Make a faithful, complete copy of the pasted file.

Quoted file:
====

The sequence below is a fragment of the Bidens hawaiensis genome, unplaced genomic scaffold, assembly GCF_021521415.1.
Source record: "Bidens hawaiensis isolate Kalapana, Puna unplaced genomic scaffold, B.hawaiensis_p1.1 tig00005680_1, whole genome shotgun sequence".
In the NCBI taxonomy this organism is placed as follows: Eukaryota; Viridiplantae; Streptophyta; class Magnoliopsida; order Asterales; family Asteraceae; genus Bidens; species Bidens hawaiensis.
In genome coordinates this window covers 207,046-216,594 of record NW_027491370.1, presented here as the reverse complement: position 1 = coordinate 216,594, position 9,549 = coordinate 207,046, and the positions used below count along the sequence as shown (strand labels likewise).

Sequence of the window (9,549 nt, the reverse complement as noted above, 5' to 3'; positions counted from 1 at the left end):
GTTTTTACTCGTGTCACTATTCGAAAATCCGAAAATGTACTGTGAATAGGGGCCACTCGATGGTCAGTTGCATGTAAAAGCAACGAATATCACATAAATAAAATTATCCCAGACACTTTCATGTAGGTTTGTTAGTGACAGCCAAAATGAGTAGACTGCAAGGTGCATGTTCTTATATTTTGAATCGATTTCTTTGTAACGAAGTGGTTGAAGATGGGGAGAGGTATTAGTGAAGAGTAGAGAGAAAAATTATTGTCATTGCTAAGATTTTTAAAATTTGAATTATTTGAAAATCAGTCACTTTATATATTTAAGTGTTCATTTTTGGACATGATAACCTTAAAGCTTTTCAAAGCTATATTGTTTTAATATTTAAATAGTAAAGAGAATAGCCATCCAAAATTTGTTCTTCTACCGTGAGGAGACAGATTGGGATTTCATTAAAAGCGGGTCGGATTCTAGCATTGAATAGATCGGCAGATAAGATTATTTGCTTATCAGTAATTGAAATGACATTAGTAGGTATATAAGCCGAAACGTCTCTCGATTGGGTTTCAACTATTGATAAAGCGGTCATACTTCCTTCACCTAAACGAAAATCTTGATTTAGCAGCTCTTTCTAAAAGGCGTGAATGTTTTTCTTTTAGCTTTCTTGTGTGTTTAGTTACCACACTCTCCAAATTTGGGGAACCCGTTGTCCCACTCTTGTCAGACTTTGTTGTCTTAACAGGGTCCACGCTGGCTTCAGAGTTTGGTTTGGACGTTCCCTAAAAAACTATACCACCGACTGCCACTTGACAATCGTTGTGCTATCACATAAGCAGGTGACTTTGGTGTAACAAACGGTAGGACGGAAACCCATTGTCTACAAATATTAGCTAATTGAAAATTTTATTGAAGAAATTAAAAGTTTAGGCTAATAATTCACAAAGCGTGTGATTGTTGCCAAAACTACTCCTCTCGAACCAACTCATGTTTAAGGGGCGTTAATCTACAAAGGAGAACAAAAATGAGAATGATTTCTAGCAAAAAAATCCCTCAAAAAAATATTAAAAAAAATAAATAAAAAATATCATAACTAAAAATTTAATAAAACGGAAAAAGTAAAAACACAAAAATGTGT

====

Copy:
The sequence below is a fragment of the Bidens hawaiensis genome, unplaced genomic scaffold, assembly GCF_021521415.1.
Source record: "Bidens hawaiensis isolate Kalapana, Puna unplaced genomic scaffold, B.hawaiensis_p1.1 tig00005680_1, whole genome shotgun sequence".
In the NCBI taxonomy this organism is placed as follows: Eukaryota; Viridiplantae; Streptophyta; class Magnoliopsida; order Asterales; family Asteraceae; genus Bidens; species Bidens hawaiensis.
In genome coordinates this window covers 207,046-216,594 of record NW_027491370.1, presented here as the reverse complement: position 1 = coordinate 216,594, position 9,549 = coordinate 207,046, and the positions used below count along the sequence as shown (strand labels likewise).

Sequence of the window (9,549 nt, the reverse complement as noted above, 5' to 3'; positions counted from 1 at the left end):
GTTTTTACTCGTGTCACTATTCGAAAATCCGAAAATGTACTGTGAATAGGGGCCACTCGATGGTCAGTTGCATGTAAAAGCAACGAATATCACATAAATAAAATTATCCCAGACACTTTCATGTAGGTTTGTTAGTGACAGCCAAAATGAGTAGACTGCAAGGTGCATGTTCTTATATTTTGAATCGATTTCTTTGTAACGAAGTGGTTGAAGATGGGGAGAGGTATTAGTGAAGAGTAGAGAGAAAAATTATTGTCATTGCTAAGATTTTTAAAATTTGAATTATTTGAAAATCAGTCACTTTATATATTTAAGTGTTCATTTTTGGACATGATAACCTTAAAGCTTTTCAAAGCTATATTGTTTTAATATTTAAATAGTAAAGAGAATAGCCATCCAAAATTTGTTCTTCTACCGTGAGGAGACAGATTGGGATTTCATTAAAAGCGGGTCGGATTCTAGCATTGAATAGATCGGCAGATAAGATTATTTGCTTATCAGTAATTGAAATGACATTAGTAGGTATATAAGCCGAAACGTCTCTCGATTGGGTTTCAACTATTGATAAAGCGGTCATACTTCCTTCACCTAAACGAAAATCTTGATTTAGCAGCTCTTTCTAAAAGGCGTGAATGTTTTTCTTTTAGCTTTCTTGTGTGTTTAGTTACCACACTCTCCAAATTTGGGGAACCCGTTGTCCCACTCTTGTCAGACTTTGTTGTCTTAACAGGGTCCACGCTGGCTTCAGAGTTTGGTTTGGACGTTCCCTAAAAAACTATACCACCGACTGCCACTTGACAATCGTTGTGCTATCACATAAGCAGGTGACTTTGGTGTAACAAACGGTAGGACGGAAACCCATTGTCTACAAATATTAGCTAATTGAAAATTTTATTGAAGAAATTAAAAGTTTAGGCTAATAATTCACAAAGCGTGTGATTGTTGCCAAAACTACTCCTCTCGAACCAACTCATGTTTAAGGGGCGTTAATCTACAAAGGAGAACAAAAATGAGAATGATTTCTAGCAAAAAAATCCCTCAAAAAAATATTAAAAAAAATAAATAAAAAATATCATAACTAAAAATTTAATAAAACGGAAAAAGTAAAAACACAAAAATGTGT